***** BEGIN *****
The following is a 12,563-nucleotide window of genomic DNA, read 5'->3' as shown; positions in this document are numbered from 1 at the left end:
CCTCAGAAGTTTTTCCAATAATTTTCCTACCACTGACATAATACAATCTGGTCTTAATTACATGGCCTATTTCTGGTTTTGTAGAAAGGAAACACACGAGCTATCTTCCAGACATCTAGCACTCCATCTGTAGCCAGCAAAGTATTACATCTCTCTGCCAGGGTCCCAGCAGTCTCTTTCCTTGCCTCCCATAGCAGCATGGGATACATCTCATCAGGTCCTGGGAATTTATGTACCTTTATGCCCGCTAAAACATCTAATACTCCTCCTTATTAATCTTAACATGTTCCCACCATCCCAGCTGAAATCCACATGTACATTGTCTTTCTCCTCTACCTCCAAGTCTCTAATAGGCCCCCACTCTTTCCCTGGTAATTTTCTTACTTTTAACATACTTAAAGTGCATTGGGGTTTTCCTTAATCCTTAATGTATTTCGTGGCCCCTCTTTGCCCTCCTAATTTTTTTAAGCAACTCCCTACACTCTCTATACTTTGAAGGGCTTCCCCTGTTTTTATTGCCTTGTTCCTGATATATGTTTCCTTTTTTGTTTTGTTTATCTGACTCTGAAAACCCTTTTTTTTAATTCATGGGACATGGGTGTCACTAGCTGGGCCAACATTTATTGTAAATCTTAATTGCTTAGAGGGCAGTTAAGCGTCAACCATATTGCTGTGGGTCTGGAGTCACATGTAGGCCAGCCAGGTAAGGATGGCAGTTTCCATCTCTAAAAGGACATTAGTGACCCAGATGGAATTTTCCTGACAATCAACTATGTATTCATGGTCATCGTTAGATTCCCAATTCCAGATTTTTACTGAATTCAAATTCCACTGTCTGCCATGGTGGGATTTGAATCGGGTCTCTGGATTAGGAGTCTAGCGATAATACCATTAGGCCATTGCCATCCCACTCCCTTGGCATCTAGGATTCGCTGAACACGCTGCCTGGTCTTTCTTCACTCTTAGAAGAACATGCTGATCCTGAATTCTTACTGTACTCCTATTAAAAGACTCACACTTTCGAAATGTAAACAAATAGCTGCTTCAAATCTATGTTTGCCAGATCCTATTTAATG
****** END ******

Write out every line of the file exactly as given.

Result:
The following is a 12,563-nucleotide window of genomic DNA, read 5'->3' as shown; positions in this document are numbered from 1 at the left end:
CCTCAGAAGTTTTTCCAATAATTTTCCTACCACTGACATAATACAATCTGGTCTTAATTACATGGCCTATTTCTGGTTTTGTAGAAAGGAAACACACGAGCTATCTTCCAGACATCTAGCACTCCATCTGTAGCCAGCAAAGTATTACATCTCTCTGCCAGGGTCCCAGCAGTCTCTTTCCTTGCCTCCCATAGCAGCATGGGATACATCTCATCAGGTCCTGGGAATTTATGTACCTTTATGCCCGCTAAAACATCTAATACTCCTCCTTATTAATCTTAACATGTTCCCACCATCCCAGCTGAAATCCACATGTACATTGTCTTTCTCCTCTACCTCCAAGTCTCTAATAGGCCCCCACTCTTTCCCTGGTAATTTTCTTACTTTTAACATACTTAAAGTGCATTGGGGTTTTCCTTAATCCTTAATGTATTTCGTGGCCCCTCTTTGCCCTCCTAATTTTTTTAAGCAACTCCCTACACTCTCTATACTTTGAAGGGCTTCCCCTGTTTTTATTGCCTTGTTCCTGATATATGTTTCCTTTTTTGTTTTGTTTATCTGACTCTGAAAACCCTTTTTTTTAATTCATGGGACATGGGTGTCACTAGCTGGGCCAACATTTATTGTAAATCTTAATTGCTTAGAGGGCAGTTAAGCGTCAACCATATTGCTGTGGGTCTGGAGTCACATGTAGGCCAGCCAGGTAAGGATGGCAGTTTCCATCTCTAAAAGGACATTAGTGACCCAGATGGAATTTTCCTGACAATCAACTATGTATTCATGGTCATCGTTAGATTCCCAATTCCAGATTTTTACTGAATTCAAATTCCACTGTCTGCCATGGTGGGATTTGAATCGGGTCTCTGGATTAGGAGTCTAGCGATAATACCATTAGGCCATTGCCATCCCACTCCCTTGGCATCTAGGATTCGCTGAACACGCTGCCTGGTCTTTCTTCACTCTTAGAAGAACATGCTGATCCTGAATTCTTACTGTACTCCTATTAAAAGACTCACACTTTCGAAATGTAAACAAATAGCTGCTTCAAATCTATGTTTGCCAGATCCTATTTAATG